49:15 Brian: I mean, it's also for a lot of like algorithmic things like the things I do, that are heavy on fixture use, pytest is a clear winner. If you got a whole bunch of tight algorithms and test speed really is the overhead of pytest isn't very much, but the overhead of unit test is less. So, if test speed really is- if you are trying to catch every milisecond out of your test suite, unit test will be a little faster.

49:45 Michael: Right, ok, good to know.

49:46 Brian: I'll probably get a bunch of hate mail from the pytest people, after this, but-

49:51 Michael: Oh yes, I think we set ourselves out to receive a lot of feedback on various areas but-

49:58 Brian: There is a lot of respect between the people that are developing unit tests and the people that are developing pytest because there is 2 ways to solve the same problem and they learn from each other and I think having both around is a very good thing.

50:14 Michael: Yeah, absolutely. All right, few more things I want to talk to you before I let you go. Tell us a little bit about your podcast, it was kind of a follow on to the book, right, you wrote the book and you got the website that's doing good and you were like, "let's make this more of a weekly semi weekly sort of conversation" right?

50:35 Brian: Right, so the intent was actually just start off weekly and get more like maybe a couple a week, but it's I am really trying to do one a week but it's often once a month. I want to cover more topics than I can write blog post about and so that's the real reason why I'm doing the podcast. It's to try to cover more topics and also things that I think somebody wouldn't necessarily read about, like I did an episode on the waterfall model that I think it's probably an interesting thing to listen to but somebody is probably not going to go and read about the history of the waterfall model. So, I have noticed that a lot of my audience is coming from developers and from testers, and I know that from my own experience as a developer that there is huge gaps in my education when it comes to testing, so a developer used gets the introduction to testing as to talk about test driven development and the writing a test part- we get a statement that says first write a failing test but no information of how to do that or what the test should look like and then on the other end, you have got testers that come maybe from a different kind of the background and they don't have a lot of the skills and education that developers had, but they are expected to write automated test now. I really want on both sides, I want to fill that education gaps in both testers and developers to fill all those gaps in. And I know that people are busy they have already got a ton of stuff to do so I thought an audio format would be a good way to do that so people can get a little bit on their way to work, or whatever.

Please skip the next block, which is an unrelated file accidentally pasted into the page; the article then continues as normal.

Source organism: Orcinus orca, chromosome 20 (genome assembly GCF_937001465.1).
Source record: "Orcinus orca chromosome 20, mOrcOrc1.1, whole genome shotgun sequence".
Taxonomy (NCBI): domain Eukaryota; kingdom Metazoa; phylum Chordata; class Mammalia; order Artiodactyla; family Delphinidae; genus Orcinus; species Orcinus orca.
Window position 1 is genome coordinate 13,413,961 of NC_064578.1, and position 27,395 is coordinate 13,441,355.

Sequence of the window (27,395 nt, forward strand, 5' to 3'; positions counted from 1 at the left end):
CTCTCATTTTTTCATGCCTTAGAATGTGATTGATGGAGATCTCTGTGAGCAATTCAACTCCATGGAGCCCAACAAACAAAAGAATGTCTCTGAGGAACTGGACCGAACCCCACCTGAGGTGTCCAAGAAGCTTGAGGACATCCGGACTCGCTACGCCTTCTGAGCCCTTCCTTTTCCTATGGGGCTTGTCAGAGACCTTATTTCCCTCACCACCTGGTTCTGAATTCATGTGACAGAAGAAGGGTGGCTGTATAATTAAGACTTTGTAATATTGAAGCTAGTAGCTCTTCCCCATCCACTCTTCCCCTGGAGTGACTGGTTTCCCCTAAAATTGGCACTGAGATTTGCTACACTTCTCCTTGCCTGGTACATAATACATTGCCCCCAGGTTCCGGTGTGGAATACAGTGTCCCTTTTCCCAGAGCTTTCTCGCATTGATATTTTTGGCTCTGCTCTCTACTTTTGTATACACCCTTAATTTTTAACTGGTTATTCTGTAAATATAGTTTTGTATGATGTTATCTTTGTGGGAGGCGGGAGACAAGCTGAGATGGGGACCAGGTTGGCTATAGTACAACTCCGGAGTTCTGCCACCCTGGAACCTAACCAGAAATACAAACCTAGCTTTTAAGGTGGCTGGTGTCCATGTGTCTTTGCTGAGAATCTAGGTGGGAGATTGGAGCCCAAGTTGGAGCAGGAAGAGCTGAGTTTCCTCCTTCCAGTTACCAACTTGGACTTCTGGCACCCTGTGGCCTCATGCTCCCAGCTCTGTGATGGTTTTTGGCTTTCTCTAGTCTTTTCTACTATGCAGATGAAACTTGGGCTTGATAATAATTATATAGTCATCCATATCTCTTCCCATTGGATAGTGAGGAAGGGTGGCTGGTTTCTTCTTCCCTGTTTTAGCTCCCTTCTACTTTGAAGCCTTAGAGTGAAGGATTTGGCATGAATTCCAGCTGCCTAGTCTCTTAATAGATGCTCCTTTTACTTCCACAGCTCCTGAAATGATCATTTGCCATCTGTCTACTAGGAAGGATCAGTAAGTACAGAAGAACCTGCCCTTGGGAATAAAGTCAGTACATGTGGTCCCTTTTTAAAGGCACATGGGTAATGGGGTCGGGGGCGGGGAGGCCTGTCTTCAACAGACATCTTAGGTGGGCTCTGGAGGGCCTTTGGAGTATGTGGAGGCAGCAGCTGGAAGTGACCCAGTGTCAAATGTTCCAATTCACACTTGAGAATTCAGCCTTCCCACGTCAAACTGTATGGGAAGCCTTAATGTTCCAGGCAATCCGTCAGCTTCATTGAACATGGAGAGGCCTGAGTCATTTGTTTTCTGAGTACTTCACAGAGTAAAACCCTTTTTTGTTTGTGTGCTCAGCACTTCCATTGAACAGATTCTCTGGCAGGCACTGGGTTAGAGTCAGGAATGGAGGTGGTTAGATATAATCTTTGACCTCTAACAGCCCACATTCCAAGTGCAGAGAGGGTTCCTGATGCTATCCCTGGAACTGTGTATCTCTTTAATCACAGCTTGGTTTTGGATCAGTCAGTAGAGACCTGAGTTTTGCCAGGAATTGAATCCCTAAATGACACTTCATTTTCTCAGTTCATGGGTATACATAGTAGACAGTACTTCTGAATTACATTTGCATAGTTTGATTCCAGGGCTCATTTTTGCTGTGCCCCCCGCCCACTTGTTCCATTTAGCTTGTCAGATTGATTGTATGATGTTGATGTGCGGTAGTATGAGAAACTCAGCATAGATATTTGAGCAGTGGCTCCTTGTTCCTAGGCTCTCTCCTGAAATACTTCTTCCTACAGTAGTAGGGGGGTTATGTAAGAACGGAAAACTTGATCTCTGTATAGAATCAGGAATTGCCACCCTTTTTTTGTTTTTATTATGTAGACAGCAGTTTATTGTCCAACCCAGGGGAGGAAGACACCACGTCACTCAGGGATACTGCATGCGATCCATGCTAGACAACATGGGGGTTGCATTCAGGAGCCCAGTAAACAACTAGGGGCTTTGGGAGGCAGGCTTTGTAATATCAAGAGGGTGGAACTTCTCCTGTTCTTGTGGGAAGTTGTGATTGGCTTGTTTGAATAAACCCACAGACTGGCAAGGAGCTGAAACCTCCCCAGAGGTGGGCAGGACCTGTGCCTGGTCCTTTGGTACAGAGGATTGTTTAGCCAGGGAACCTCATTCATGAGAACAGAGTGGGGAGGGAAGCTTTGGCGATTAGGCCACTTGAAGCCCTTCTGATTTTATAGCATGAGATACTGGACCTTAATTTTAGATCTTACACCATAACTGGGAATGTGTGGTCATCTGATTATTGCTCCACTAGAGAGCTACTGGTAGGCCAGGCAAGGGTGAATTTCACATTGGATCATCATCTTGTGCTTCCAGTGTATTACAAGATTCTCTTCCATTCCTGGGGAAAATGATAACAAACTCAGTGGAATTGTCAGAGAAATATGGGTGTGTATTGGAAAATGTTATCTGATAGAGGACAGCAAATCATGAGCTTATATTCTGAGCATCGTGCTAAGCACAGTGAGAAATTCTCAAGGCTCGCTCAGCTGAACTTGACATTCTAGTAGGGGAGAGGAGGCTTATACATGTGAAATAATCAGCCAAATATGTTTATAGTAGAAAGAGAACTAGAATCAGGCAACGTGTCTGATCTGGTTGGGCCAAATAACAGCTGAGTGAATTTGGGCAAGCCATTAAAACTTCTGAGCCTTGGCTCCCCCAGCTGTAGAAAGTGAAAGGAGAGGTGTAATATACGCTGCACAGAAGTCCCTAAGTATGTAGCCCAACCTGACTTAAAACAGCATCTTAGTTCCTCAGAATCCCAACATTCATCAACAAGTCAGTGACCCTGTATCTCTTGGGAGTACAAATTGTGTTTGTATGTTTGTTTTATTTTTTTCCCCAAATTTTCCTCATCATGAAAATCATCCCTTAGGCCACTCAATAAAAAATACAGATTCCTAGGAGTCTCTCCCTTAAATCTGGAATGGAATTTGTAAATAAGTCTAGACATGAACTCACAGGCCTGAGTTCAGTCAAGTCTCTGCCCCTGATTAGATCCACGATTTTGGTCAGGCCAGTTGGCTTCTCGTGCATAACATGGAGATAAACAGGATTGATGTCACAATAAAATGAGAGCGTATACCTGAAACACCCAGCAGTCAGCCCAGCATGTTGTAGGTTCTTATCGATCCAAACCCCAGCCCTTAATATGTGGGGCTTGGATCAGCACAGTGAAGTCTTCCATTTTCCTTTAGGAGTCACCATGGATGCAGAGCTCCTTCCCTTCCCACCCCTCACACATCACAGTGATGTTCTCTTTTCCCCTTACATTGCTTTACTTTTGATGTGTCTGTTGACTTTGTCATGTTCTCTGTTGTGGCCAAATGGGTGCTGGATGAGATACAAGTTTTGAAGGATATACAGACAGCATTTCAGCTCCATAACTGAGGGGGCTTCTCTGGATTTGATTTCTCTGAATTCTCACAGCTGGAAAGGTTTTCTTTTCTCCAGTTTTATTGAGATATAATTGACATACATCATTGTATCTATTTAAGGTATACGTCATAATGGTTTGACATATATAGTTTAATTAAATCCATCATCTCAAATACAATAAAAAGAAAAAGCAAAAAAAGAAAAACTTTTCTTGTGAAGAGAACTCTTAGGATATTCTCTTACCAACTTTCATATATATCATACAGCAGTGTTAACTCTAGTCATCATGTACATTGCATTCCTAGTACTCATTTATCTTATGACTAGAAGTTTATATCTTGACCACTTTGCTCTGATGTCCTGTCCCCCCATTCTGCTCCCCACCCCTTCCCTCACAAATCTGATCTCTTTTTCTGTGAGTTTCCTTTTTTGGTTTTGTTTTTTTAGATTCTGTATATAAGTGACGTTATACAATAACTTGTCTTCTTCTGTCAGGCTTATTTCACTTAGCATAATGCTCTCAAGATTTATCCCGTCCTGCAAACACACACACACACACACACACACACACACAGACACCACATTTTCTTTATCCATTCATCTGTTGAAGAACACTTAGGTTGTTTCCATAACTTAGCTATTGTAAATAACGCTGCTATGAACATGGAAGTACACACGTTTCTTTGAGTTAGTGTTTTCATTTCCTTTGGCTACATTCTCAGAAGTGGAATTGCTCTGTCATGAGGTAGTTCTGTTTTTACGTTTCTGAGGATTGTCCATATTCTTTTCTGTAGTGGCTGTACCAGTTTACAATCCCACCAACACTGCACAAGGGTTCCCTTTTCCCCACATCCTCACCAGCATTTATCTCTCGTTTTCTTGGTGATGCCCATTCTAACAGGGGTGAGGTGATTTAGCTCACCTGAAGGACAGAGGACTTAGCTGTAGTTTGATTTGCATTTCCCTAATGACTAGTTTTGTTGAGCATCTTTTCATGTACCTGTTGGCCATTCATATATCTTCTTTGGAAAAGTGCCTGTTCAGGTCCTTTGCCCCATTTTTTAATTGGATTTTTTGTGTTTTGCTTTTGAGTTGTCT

52:19 Michael: Yeah, and it's definitely a different type of interaction than a blog or a book, right, even different than an audio book, you can just fire up your podcast while you are driving, biking walking, doing the dishes, whatever, I really like that format, obviously. I spend a lot of time on it, right.

52:39 Brian: Yeah, and I also I was finding that I wasn't writing as much as I wanted to and I thought maybe I could and I have less time now, as I go into a manager role, but I thought maybe it would be easier to do a podcast than it would be to write, but I have found out that it actually takes more time then writing.

52:58 Michael: It's a lot of work, but it's also a lot of fun, right, to hear about from everybody, so I just love it.

53:03 Brian: And, one of the things I was worried about that my- since I am not a web developer I thought that a lot of the audience is from web development community, but I thought maybe that would be a hindrance, but when I was talking to Harry, I think there is a lot of similarities to how web systems go together and complex embedded systems, so I think it all works out.

53:25 Michael: Yeah, I would say so and I think that diversity of viewpoints, it's super helpful, like not everybody is writing straight up web apps, so...

53:33 Brian: Plus I heard from a lot of people that I would never have heard from otherwise.

53:38 Michael: Yeah, that's really cool, so I am really glad to see it going well for you, that's awesome. I know we spoke just a little bit before you got started, so it's cool. Good to see you going. And, speaking of that, we are both from Portland and something awesome is happening in Portland in June, right?

53:54 Brian: Yeah, PyCon is here.